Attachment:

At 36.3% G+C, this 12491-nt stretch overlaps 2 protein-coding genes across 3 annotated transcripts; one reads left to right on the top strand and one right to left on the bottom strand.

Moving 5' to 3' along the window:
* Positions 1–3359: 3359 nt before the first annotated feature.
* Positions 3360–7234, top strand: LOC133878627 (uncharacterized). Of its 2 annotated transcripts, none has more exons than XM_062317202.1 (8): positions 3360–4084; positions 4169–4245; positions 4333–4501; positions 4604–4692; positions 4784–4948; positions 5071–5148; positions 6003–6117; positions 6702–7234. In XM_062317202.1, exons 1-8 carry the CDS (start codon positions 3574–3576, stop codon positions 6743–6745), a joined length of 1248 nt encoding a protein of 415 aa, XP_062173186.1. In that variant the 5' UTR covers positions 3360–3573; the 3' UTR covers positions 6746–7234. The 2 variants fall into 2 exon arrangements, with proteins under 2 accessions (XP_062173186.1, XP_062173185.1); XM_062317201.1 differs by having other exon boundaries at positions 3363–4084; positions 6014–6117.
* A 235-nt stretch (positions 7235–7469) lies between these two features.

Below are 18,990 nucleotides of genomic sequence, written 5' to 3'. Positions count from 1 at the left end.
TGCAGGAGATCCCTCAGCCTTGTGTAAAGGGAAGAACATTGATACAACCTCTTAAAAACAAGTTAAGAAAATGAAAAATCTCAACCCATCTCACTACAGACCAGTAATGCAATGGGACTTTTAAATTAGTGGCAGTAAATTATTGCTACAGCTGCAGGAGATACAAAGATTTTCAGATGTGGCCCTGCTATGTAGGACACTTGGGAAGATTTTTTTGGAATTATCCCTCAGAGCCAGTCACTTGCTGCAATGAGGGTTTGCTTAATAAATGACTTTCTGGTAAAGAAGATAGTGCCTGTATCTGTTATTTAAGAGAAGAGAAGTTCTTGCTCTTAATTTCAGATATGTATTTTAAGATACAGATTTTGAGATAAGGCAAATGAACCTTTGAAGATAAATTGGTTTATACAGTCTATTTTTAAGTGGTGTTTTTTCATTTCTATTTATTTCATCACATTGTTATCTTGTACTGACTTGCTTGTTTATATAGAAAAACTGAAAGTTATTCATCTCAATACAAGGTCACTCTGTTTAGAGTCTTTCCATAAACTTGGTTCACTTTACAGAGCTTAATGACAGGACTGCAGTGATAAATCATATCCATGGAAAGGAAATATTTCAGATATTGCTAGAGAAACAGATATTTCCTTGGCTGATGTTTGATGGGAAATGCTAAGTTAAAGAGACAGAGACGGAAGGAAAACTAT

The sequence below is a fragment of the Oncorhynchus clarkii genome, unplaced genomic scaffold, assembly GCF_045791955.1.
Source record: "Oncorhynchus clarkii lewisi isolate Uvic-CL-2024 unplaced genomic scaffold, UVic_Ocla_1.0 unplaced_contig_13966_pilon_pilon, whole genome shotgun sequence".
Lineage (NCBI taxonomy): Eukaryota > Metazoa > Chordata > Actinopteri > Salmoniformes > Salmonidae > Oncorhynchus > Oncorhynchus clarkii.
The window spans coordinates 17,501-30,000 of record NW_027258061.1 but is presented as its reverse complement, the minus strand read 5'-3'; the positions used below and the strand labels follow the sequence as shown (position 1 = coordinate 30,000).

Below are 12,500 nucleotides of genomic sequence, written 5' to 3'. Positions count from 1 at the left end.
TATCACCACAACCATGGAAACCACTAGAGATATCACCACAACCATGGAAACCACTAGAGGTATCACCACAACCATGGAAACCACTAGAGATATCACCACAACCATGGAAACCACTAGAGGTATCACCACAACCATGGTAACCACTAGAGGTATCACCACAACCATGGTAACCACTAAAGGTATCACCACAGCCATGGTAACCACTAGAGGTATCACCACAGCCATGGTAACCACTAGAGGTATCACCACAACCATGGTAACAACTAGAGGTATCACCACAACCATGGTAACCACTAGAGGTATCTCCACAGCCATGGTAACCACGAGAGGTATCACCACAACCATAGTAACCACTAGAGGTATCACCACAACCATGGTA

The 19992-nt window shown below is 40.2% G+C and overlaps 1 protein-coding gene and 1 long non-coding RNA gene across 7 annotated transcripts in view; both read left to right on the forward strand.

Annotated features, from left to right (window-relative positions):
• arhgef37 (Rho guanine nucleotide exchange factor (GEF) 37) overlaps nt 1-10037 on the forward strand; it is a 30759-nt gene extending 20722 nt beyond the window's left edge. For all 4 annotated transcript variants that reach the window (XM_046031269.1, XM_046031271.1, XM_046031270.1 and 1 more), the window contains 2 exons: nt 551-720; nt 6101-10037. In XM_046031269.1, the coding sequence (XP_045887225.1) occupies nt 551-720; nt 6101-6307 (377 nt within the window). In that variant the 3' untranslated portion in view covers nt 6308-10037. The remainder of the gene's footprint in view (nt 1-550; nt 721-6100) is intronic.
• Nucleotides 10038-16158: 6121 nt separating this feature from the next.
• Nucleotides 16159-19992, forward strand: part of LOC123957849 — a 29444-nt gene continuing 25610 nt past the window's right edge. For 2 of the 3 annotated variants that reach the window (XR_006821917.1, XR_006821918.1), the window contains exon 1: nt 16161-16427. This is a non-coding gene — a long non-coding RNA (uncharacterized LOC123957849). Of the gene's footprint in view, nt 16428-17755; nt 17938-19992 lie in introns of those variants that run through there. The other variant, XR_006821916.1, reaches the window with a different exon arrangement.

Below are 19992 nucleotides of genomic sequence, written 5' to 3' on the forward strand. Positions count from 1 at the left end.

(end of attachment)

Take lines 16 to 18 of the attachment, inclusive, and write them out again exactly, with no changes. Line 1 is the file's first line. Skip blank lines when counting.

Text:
• arhgef37 (Rho guanine nucleotide exchange factor (GEF) 37) overlaps nt 1-10037 on the forward strand; it is a 30759-nt gene extending 20722 nt beyond the window's left edge. For all 4 annotated transcript variants that reach the window (XM_046031269.1, XM_046031271.1, XM_046031270.1 and 1 more), the window contains 2 exons: nt 551-720; nt 6101-10037. In XM_046031269.1, the coding sequence (XP_045887225.1) occupies nt 551-720; nt 6101-6307 (377 nt within the window). In that variant the 3' untranslated portion in view covers nt 6308-10037. The remainder of the gene's footprint in view (nt 1-550; nt 721-6100) is intronic.
• Nucleotides 10038-16158: 6121 nt separating this feature from the next.
• Nucleotides 16159-19992, forward strand: part of LOC123957849 — a 29444-nt gene continuing 25610 nt past the window's right edge. For 2 of the 3 annotated variants that reach the window (XR_006821917.1, XR_006821918.1), the window contains exon 1: nt 16161-16427. This is a non-coding gene — a long non-coding RNA (uncharacterized LOC123957849). Of the gene's footprint in view, nt 16428-17755; nt 17938-19992 lie in introns of those variants that run through there. The other variant, XR_006821916.1, reaches the window with a different exon arrangement.